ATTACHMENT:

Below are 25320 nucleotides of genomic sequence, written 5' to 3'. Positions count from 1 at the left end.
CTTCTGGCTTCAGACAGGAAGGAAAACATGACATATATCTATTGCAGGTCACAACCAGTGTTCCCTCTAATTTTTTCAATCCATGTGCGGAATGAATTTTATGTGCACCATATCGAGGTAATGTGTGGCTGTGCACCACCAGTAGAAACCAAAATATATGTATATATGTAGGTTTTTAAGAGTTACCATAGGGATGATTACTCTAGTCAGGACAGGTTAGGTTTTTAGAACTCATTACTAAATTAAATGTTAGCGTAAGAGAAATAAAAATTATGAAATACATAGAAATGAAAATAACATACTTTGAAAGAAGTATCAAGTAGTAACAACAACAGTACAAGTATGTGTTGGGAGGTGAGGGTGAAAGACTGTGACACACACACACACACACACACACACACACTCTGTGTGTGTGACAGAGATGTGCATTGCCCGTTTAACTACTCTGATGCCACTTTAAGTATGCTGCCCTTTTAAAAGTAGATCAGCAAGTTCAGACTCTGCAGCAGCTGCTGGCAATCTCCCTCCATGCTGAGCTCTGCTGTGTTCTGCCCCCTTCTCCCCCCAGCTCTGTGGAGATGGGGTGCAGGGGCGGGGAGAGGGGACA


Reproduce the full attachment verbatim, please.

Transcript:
Below are 25320 nucleotides of genomic sequence, written 5' to 3'. Positions count from 1 at the left end.
CTTCTGGCTTCAGACAGGAAGGAAAACATGACATATATCTATTGCAGGTCACAACCAGTGTTCCCTCTAATTTTTTCAATCCATGTGCGGAATGAATTTTATGTGCACCATATCGAGGTAATGTGTGGCTGTGCACCACCAGTAGAAACCAAAATATATGTATATATGTAGGTTTTTAAGAGTTACCATAGGGATGATTACTCTAGTCAGGACAGGTTAGGTTTTTAGAACTCATTACTAAATTAAATGTTAGCGTAAGAGAAATAAAAATTATGAAATACATAGAAATGAAAATAACATACTTTGAAAGAAGTATCAAGTAGTAACAACAACAGTACAAGTATGTGTTGGGAGGTGAGGGTGAAAGACTGTGACACACACACACACACACACACACACACACTCTGTGTGTGTGACAGAGATGTGCATTGCCCGTTTAACTACTCTGATGCCACTTTAAGTATGCTGCCCTTTTAAAAGTAGATCAGCAAGTTCAGACTCTGCAGCAGCTGCTGGCAATCTCCCTCCATGCTGAGCTCTGCTGTGTTCTGCCCCCTTCTCCCCCCAGCTCTGTGGAGATGGGGTGCAGGGGCGGGGAGAGGGGACA